In 2010 Lingnan University in Hong Kong and the Texas A&M University developed a two year pilot project within SL. The  aim was to study the effectiveness of language learning in a virtual environment where activities between teacher-student and student-student can be engaged in that are authentic and active  (Knutzen, 2012). This project was undertaken with the prospect of maintaining the islands they created for future use. Additionally, SL communities such as Virtlantis  provide resources and support for those wanting to teach or learn languages in this immersive environment.

From the few examples above, it would seem then that using virtual worlds for educational purposes is being taken seriously by HE institutions either as a viable alternative to traditional methods of teaching or to complement them and to be used in cases where the affordances of traditional approaches are too limiting to achieve the desired pedagogical objective. Numerous academic papers have been written which are relevant to this topic and you only need to browse though curation sites such as Scoop.it or Twitter tags such as #secondlife, #opensim and #aurorasim to attain a sense of how active these communities are and what is being debated and developed.




References


Gregory, B., Gregory, S., Wood, D., Masters, Y., Hillier, M., Stokes-Thompson, F., Bogdanovych, A., Butler, D., Hay, L., Jegathesan, J.J., Flintoff, K., Schutt, S., Linegar, D., Alderton, R., Cram, A., Stupans, I., McKeown Orwin, L., Meredith, G., McCormick, D., Collins, F., Grenfell, J., Zagami, J., Ellis, A., Jacka, L., Campbell, J., Larson, I., Fluck, A., Thomas, A., Farley, H., Muldoon, N., Abbas, A., Sinnappan, S., Neville, K., Burnett, I., Aitken, A., Simoff , S., Scutter, S., Wang, X., Souter, K., Ellis, D., Salomon, M.,Wadley, G., Jacobson, M., Newstead, A., Hayes, G., Grant, S. & Yusupova, A. (2011). 'How are Australian higher education institutions contributing to change through innovative teaching and learning in virtual worlds?' In G. Williams, P. Statham, N. Brown, & B. Cleland (Eds.), Changing Demands, Changing Directions. Proceedings ascilite Hobart 2011. (pp. 475-490). Available online at: http://www.leishman-associates.com.au/ascilite2011/downloads/papers/Gregory-full.pdf 8 
(last accessed 09 . 02. 2013)

Knox, V. & Gregory, S. (2012). The creation of a 3D immersive, interactive space for experiential learning: VirtualPREX. In M. Brown, M. Hartnett & T. Stewart (Eds.), Future challenges, sustainable futures. Proceedings ascilite Wellington 2012.( pp. 503-507) Available online at: http://www.ascilite2012.org/images/custom/knox,_vicki_-_the_creation_of_a_3d.pdf ( last accessed 08. 02. 2013)

Knutzen, B. Kennedy, D. Tuen Mun, N.T. (2012) 'The Global Classroom Project:Learning a Second Language in a Virtual Enviroment' Electronic Journal of e-Learning, vol. 10, no. 1. pp.1-17 Available online at: http://www.ejel.org/volume10/issue1( last accessed 09. 02. 2103)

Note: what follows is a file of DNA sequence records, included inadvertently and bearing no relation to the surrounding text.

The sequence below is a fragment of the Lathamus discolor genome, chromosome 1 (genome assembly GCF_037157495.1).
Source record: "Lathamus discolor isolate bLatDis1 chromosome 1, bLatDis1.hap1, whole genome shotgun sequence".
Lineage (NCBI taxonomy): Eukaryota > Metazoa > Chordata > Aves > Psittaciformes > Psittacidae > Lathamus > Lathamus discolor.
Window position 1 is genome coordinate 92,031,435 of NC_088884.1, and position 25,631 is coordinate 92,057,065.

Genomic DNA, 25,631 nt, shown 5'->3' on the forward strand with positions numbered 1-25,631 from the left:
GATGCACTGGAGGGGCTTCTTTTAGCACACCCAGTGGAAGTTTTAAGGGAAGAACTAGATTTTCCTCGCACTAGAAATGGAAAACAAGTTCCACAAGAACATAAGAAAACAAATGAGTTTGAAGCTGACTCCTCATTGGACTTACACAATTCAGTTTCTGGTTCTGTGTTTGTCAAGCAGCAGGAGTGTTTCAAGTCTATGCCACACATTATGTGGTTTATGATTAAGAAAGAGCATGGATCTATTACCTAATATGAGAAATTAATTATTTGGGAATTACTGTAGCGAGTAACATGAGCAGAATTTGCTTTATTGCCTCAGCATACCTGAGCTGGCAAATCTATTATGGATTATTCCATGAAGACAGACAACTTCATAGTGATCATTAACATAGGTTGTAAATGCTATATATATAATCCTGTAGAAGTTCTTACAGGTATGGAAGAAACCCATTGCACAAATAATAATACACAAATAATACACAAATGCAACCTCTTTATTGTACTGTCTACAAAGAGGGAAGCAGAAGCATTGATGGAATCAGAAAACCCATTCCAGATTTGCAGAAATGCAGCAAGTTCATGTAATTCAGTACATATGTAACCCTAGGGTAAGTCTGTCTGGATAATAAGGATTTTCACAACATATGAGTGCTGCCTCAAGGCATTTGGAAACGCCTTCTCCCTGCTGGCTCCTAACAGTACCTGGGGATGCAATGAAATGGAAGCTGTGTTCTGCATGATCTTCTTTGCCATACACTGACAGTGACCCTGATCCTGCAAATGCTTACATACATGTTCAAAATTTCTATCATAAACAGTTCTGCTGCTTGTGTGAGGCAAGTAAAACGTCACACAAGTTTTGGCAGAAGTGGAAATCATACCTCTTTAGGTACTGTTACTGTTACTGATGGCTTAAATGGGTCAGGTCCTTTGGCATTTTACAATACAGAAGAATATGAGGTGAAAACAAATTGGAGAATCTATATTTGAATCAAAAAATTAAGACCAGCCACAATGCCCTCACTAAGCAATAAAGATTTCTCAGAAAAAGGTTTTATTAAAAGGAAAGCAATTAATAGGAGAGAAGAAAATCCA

Orwin, L. (2011) 'Affordances of Virtual Worlds for Professional Development conducted using Action Learning', eprints.usq.edu.au  pp.1-199. Available online at: http://eprints.usq.edu.au/21389/2/Orwin_2011_whole.pdf ( last accessed 08. 02. 2013)

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Seely Brown, J. and Adler, R. (2008) ‘Minds on fire: open education, the long tail and learning 2.0’, EDUCAUSE Review, vol. 43, no. 1, pp. 16–32; also available online at:http://net.educause.edu/ ir/ library/ pdf/ ERM0811.pdf (accessed 08. 02. 2013).











2 comments:

  1. Thank you so much for this. I have chosen to follow the same innovation as you for the same course and your blog came up as a resource on one of my searches. I am a novice SL user so have not been able to do all that you report. This has really helped me get going on my search. I wanted to acknowledge that and say thank you to you directly. I watched the video and was fascinated by the possibilities. I am steeped in Action Learning in my work on RL and I am fascinated by what this makes possible virtually. I look forward to a dialogue once I am up to speed on so much. Well done you for getting it done.

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    1. Thank you so much for taking the time to write a comment. I enjoy this method of engagement. There are quite a few islands in SL where you can hone your virtual skills. I also found at the beginning that teleporting in on a regular basis, even for very short periods of time, helped improve my skills. As a language teacher, who teaches virtually, I find immersive learning adds a whole new dimension for my students. They react emotionally to this environment in an honest manner and senses are awakened by sights, sounds and situations that they find themselves in. Although these immersive lessons do have a skeleton structure with a learning objective, I adapt the direction to suit the moment. These immersive sessions also become very good points of discussion during our Skype lessons, where we can reflect on the experience and extract and build on new language.